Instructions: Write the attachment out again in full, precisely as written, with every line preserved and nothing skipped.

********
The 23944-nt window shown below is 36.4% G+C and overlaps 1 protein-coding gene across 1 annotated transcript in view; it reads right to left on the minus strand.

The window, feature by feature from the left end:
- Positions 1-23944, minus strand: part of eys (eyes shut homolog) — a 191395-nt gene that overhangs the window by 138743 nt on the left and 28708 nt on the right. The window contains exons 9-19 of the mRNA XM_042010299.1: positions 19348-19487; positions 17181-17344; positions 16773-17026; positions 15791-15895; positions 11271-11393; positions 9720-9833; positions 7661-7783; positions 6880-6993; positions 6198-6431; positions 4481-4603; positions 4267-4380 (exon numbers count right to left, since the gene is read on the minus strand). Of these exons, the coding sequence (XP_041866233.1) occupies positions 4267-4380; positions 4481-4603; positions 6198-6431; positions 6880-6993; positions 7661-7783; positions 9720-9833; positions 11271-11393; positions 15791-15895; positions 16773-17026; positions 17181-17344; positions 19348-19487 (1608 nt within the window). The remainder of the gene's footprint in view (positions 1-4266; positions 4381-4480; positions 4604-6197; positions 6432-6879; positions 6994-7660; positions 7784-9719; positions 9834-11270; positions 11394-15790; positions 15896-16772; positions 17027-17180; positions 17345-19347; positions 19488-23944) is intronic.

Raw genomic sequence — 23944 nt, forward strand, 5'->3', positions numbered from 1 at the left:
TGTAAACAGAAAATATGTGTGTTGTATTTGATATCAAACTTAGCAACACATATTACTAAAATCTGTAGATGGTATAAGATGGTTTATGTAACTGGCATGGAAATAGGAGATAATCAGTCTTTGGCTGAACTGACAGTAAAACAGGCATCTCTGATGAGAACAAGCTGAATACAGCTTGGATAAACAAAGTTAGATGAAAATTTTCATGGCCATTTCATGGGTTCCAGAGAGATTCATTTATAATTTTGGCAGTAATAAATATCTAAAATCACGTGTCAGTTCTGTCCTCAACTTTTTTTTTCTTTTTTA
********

The 23944-nt window shown below is 36.4% G+C and overlaps 1 protein-coding gene across 1 annotated transcript in view; it reads right to left on the minus strand.

The window, feature by feature from the left end:
- Positions 1-23944, minus strand: part of eys (eyes shut homolog) — a 191395-nt gene that overhangs the window by 138743 nt on the left and 28708 nt on the right. The window contains exons 9-19 of the mRNA XM_042010299.1: positions 19348-19487; positions 17181-17344; positions 16773-17026; positions 15791-15895; positions 11271-11393; positions 9720-9833; positions 7661-7783; positions 6880-6993; positions 6198-6431; positions 4481-4603; positions 4267-4380 (exon numbers count right to left, since the gene is read on the minus strand). Of these exons, the coding sequence (XP_041866233.1) occupies positions 4267-4380; positions 4481-4603; positions 6198-6431; positions 6880-6993; positions 7661-7783; positions 9720-9833; positions 11271-11393; positions 15791-15895; positions 16773-17026; positions 17181-17344; positions 19348-19487 (1608 nt within the window). The remainder of the gene's footprint in view (positions 1-4266; positions 4381-4480; positions 4604-6197; positions 6432-6879; positions 6994-7660; positions 7784-9719; positions 9834-11270; positions 11394-15790; positions 15896-16772; positions 17027-17180; positions 17345-19347; positions 19488-23944) is intronic.

Raw genomic sequence — 23944 nt, forward strand, 5'->3', positions numbered from 1 at the left:
TGTAAACAGAAAATATGTGTGTTGTATTTGATATCAAACTTAGCAACACATATTACTAAAATCTGTAGATGGTATAAGATGGTTTATGTAACTGGCATGGAAATAGGAGATAATCAGTCTTTGGCTGAACTGACAGTAAAACAGGCATCTCTGATGAGAACAAGCTGAATACAGCTTGGATAAACAAAGTTAGATGAAAATTTTCATGGCCATTTCATGGGTTCCAGAGAGATTCATTTATAATTTTGGCAGTAATAAATATCTAAAATCACGTGTCAGTTCTGTCCTCAACTTTTTTTTTCTTTTTTA